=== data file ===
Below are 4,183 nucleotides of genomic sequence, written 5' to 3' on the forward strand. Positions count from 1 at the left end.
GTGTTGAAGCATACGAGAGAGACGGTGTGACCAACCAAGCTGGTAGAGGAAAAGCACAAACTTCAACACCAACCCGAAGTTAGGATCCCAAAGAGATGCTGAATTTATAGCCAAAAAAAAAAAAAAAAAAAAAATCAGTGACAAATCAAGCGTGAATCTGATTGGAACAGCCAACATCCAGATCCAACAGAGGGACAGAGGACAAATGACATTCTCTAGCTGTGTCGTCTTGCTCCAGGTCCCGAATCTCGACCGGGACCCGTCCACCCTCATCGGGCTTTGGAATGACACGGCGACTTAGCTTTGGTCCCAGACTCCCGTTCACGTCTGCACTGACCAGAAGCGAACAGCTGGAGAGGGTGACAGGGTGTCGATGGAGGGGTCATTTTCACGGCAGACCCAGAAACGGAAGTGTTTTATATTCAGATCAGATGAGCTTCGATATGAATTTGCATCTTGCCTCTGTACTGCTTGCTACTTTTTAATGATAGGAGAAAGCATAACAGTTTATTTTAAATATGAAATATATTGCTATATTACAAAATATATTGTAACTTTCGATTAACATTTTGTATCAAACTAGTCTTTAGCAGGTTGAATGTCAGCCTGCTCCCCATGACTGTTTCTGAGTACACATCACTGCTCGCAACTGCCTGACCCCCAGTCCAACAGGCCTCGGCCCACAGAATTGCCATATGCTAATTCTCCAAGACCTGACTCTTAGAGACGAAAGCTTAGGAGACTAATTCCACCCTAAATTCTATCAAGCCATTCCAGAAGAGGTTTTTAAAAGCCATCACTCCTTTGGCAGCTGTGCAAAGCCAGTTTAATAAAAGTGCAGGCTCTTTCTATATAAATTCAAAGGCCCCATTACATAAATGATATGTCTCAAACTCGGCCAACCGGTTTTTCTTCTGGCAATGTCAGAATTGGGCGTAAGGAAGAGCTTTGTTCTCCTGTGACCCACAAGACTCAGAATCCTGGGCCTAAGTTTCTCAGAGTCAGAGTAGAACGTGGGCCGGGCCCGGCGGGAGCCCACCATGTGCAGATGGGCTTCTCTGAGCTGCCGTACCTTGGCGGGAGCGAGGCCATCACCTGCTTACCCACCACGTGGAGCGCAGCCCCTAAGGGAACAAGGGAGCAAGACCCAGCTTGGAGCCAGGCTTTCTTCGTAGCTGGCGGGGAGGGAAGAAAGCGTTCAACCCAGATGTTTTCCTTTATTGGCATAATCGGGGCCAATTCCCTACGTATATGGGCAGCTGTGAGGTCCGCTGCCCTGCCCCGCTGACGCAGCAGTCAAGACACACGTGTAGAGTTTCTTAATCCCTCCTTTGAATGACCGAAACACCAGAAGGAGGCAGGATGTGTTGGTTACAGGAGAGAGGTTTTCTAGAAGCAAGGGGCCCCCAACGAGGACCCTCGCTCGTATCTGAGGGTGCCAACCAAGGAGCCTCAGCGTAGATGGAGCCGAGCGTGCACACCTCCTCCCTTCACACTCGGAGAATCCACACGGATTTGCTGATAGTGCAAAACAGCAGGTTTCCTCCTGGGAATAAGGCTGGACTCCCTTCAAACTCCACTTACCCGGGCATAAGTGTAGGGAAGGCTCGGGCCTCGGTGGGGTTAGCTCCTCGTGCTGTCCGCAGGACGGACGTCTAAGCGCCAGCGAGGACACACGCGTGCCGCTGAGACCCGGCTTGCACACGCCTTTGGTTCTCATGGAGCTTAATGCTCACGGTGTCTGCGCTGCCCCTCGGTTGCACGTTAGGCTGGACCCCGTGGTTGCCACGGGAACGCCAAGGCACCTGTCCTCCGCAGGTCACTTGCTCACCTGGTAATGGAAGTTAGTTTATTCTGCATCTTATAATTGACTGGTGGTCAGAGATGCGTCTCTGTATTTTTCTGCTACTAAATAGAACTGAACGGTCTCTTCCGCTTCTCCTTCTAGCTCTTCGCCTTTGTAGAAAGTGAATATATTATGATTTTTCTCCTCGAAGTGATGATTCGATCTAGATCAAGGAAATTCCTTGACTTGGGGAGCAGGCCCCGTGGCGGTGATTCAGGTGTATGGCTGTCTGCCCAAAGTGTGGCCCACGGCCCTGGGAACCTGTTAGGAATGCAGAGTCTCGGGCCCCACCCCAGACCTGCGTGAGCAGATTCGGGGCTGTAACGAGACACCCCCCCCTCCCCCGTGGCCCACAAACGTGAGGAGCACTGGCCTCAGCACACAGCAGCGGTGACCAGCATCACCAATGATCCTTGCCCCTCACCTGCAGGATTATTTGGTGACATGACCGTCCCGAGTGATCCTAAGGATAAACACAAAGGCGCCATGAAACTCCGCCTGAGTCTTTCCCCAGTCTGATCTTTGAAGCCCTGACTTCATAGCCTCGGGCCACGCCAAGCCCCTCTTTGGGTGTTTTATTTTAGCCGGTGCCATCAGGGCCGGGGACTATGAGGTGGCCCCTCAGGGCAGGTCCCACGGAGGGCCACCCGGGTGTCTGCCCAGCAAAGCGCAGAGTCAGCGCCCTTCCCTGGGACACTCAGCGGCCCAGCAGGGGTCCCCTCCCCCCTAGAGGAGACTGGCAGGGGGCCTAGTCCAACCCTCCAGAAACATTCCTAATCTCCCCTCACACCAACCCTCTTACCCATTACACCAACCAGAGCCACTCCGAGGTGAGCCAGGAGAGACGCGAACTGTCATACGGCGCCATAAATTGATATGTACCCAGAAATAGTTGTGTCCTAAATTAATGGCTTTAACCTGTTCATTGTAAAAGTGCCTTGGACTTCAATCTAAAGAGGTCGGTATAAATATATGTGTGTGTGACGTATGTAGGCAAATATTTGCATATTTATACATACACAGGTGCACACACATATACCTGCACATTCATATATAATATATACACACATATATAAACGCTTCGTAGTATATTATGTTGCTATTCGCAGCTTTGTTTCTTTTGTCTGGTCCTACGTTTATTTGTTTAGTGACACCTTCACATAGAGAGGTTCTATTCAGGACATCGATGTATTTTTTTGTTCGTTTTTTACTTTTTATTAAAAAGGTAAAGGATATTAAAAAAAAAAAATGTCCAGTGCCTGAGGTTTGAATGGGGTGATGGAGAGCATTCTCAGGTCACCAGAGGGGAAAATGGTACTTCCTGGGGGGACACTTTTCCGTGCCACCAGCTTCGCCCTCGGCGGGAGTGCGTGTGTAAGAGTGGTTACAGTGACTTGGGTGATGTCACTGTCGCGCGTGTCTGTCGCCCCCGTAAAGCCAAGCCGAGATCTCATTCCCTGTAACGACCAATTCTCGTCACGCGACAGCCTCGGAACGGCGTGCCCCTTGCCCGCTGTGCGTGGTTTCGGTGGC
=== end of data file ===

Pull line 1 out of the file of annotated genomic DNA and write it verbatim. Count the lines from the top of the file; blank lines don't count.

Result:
Below are 4,183 nucleotides of genomic sequence, written 5' to 3' on the forward strand. Positions count from 1 at the left end.